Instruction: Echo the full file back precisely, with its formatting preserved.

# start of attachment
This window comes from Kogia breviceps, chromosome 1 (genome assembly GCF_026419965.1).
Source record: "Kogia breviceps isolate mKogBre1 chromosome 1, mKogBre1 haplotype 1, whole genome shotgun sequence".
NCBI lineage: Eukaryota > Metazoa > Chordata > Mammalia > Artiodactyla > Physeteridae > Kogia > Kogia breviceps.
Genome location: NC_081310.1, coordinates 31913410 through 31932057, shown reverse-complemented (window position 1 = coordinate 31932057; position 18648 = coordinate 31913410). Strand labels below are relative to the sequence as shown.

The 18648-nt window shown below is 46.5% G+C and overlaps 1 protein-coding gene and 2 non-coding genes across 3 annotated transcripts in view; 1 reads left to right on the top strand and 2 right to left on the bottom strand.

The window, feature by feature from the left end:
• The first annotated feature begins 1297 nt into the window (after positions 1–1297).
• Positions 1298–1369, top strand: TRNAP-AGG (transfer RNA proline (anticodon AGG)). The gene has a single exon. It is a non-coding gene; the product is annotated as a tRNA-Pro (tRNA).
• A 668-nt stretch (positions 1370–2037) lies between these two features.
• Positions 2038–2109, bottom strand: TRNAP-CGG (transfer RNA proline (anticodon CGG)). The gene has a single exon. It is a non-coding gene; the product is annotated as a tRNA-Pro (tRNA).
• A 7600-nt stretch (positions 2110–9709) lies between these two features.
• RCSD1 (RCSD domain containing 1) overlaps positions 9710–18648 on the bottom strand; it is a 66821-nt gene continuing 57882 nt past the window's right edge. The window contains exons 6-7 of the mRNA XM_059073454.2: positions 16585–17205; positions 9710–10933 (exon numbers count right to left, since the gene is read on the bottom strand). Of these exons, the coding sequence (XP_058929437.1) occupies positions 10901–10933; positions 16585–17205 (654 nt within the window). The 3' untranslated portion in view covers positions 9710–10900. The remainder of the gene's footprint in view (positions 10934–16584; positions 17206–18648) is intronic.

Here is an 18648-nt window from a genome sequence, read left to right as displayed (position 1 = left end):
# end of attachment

This window comes from Kogia breviceps, chromosome 1 (genome assembly GCF_026419965.1).
Source record: "Kogia breviceps isolate mKogBre1 chromosome 1, mKogBre1 haplotype 1, whole genome shotgun sequence".
NCBI lineage: Eukaryota > Metazoa > Chordata > Mammalia > Artiodactyla > Physeteridae > Kogia > Kogia breviceps.
Genome location: NC_081310.1, coordinates 31913410 through 31932057, shown reverse-complemented (window position 1 = coordinate 31932057; position 18648 = coordinate 31913410). Strand labels below are relative to the sequence as shown.

The 18648-nt window shown below is 46.5% G+C and overlaps 1 protein-coding gene and 2 non-coding genes across 3 annotated transcripts in view; 1 reads left to right on the top strand and 2 right to left on the bottom strand.

The window, feature by feature from the left end:
• The first annotated feature begins 1297 nt into the window (after positions 1–1297).
• Positions 1298–1369, top strand: TRNAP-AGG (transfer RNA proline (anticodon AGG)). The gene has a single exon. It is a non-coding gene; the product is annotated as a tRNA-Pro (tRNA).
• A 668-nt stretch (positions 1370–2037) lies between these two features.
• Positions 2038–2109, bottom strand: TRNAP-CGG (transfer RNA proline (anticodon CGG)). The gene has a single exon. It is a non-coding gene; the product is annotated as a tRNA-Pro (tRNA).
• A 7600-nt stretch (positions 2110–9709) lies between these two features.
• RCSD1 (RCSD domain containing 1) overlaps positions 9710–18648 on the bottom strand; it is a 66821-nt gene continuing 57882 nt past the window's right edge. The window contains exons 6-7 of the mRNA XM_059073454.2: positions 16585–17205; positions 9710–10933 (exon numbers count right to left, since the gene is read on the bottom strand). Of these exons, the coding sequence (XP_058929437.1) occupies positions 10901–10933; positions 16585–17205 (654 nt within the window). The 3' untranslated portion in view covers positions 9710–10900. The remainder of the gene's footprint in view (positions 10934–16584; positions 17206–18648) is intronic.

Here is an 18648-nt window from a genome sequence, read left to right as displayed (position 1 = left end):